An elephant is an elephant, right? There are actually 3 elephant species. And the two African elephant species differs noticably from their Asian elephant counterpart.
African vs Asian elephants differ in 14 ways. African elephants are larger, have a larger population, and reside on the African continent. Asian elephants have smaller bodies, smaller ears, and run slower.
Some of the telling differences between African vs Asian elephants are easy to see.
And some take a closer examination, but these key differences make these two species distinctively different creatures.
14 Key Differences: Asian vs African Elephants
At first glance, African and Asian elephants look alike. But even a cursory look can reveal some obvious differences, and closer examination reveals other differences that aren’t readily apparent.
Their names come from their ranges, and since Asia and Africa are thousands of miles apart, the two species do not ever occupy the same spaces.
- Asian elephants are most common in the more southern areas of the Asian continent. These areas include the Indian subcontinent and Southeast Asia, including Borneo and Sumatra.
- African elephants live in Sub-Saharan Africa. This means they don’t transverse all of Africa but live south of the Saharan Desert. And they don’t go as far south as South Africa. Most African elephants live in Botswana but can be found in 37 African countries.
2. Size Differences: Asian vs African Elephants
Another difference between Asian vs African elephants is their sizes. Casual observers might not notice them unless compared side by side.
African elephants are the largest animals walking the Earth.
- Bull Asian elephants stand about 9 ft (2.75 m) and weigh 8,000 lb (3,625 kg). Female Asian elephants stand about 7.9 ft (2.4 m) and weigh about 5,400 lb (2,450 kg)
- Bull African elephants stand 10 to 13 ft (3.2 to 4 m) in height. And weigh between 10,300 to 13,300 lb (4,700 to 6,000 kg). Cows are smaller and lighter. Females stand an average of 8 ft (2.5m) and weigh about 5,900 lb (2,675 kg).
African elephants grow as much as 3 feet taller than Asian elephants when measured at the shoulder, and generally weigh about +2,000 lb more.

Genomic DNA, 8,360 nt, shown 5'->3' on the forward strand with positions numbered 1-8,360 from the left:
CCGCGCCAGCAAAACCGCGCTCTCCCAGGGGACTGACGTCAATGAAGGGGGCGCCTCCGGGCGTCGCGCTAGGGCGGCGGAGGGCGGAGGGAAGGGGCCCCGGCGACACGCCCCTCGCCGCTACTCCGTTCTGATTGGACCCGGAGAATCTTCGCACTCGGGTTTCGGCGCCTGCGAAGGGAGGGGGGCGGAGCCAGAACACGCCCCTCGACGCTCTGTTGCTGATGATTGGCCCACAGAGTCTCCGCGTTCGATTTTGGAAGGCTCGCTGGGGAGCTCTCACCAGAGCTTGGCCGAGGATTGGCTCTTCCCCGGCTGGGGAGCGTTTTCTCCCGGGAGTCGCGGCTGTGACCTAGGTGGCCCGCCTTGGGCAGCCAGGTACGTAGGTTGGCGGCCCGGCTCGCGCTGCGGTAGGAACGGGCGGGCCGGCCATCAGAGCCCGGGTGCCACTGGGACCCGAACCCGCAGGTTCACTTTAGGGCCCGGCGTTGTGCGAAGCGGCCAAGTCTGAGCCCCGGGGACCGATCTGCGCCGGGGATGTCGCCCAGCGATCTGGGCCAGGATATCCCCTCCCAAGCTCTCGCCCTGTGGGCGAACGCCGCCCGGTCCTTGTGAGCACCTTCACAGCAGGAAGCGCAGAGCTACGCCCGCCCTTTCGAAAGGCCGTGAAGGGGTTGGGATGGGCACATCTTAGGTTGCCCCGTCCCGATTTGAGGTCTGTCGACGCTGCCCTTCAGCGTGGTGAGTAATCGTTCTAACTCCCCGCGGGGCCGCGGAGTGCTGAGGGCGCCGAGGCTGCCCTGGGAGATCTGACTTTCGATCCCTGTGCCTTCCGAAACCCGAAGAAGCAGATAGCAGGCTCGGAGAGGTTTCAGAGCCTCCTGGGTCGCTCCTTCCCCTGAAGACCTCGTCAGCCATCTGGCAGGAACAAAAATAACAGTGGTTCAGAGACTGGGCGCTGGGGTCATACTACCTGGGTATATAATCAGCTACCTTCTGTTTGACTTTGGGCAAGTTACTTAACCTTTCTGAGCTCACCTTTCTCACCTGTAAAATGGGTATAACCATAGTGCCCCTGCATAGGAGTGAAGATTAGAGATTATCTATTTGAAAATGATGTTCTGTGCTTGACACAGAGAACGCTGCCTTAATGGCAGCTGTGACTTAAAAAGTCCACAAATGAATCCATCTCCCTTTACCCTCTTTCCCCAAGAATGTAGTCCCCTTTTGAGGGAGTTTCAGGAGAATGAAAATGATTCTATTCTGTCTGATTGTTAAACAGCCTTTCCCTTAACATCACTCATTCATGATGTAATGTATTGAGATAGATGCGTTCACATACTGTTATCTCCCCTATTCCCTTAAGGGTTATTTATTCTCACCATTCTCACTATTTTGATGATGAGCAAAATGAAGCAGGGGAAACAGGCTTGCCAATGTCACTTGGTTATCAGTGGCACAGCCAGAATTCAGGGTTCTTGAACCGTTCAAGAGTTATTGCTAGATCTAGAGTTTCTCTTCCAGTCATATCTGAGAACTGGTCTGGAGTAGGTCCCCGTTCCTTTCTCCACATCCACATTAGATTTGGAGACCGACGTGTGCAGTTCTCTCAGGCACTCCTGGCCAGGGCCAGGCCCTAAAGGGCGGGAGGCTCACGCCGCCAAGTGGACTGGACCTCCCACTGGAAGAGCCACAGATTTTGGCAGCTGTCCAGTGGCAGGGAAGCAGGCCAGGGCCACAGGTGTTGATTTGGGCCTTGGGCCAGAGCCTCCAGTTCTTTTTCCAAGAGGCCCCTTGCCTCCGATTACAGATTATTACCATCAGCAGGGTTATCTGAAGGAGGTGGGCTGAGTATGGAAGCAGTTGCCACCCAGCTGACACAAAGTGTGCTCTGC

Sexual dimorphism in elephants means that size differences exist from species to species and within species. A male African elephant called a bull, can weigh up to twice as much as a female. They are also taller than their female counterparts.
Learn more about African bush elephants.
3. Ears: African vs Asian Elephants
The most readily identifiable difference between these types of elephants is the shape of their ears. African elephants have larger ears than Asian elephants— to a significant degree.
In addition to helping them hear, elephants’ ears help them keep cool.
- Since Asian elephants live in generally cooler locales, they don’t need large ears to help them regulate their body heat. Asian elephants’ ears have a somewhat semi-circular shape., with two defined points (side and bottom).
- By contrast, African elephants live in a warmer climate, so they need bigger ears to help them stay cool. The African elephant has ears shaped roughly like the continent of Africa, which can serve as a mnemonic device to help remember the difference.
4. The Tusks
When most of us think of elephants, we think of trunks and tusks, but not every elephant has tusks.
Female Asian elephants have small, brittle structures called tushes. They look like small tusks, but they don’t have dental pulp inside of them and only grow to be a few inches long.
Male Asian elephants, as well as most African elephants of both sexes, have the tusks we imagine when conjuring mental images of elephants. They are ivory (the value of which has led to the animals’ endangered status) and can grow up to six feet (2 m), though Asian elephant tusks are somewhat shorter.
Elephants use their tusks to dig, lift things, and gather food.
5. Head Shape
The next most obvious difference is in the shape of the elephants’ heads.
- Asian elephants have a twin-dome head shape.
- African elephants have what’s known as a single-dome shape.
Since African elephants are more massive, it’s no surprise that their heads are larger than their Asian counterparts, but it’s not just a size difference. The African elephant’s head is rounded and looks like a dome.
The Asian elephant’s head resembles two dome shapes sitting side by side. Picture two wooden bowls sitting upside down and next to each other, and you can get an idea of what an Asian elephant’s head looks like.
It’s not as obvious a difference as their ears, but it’s less subtle than something like the shape of their lips.
6. The Trunk
Another notable difference when comparing African vs Asian elephants is their trunk.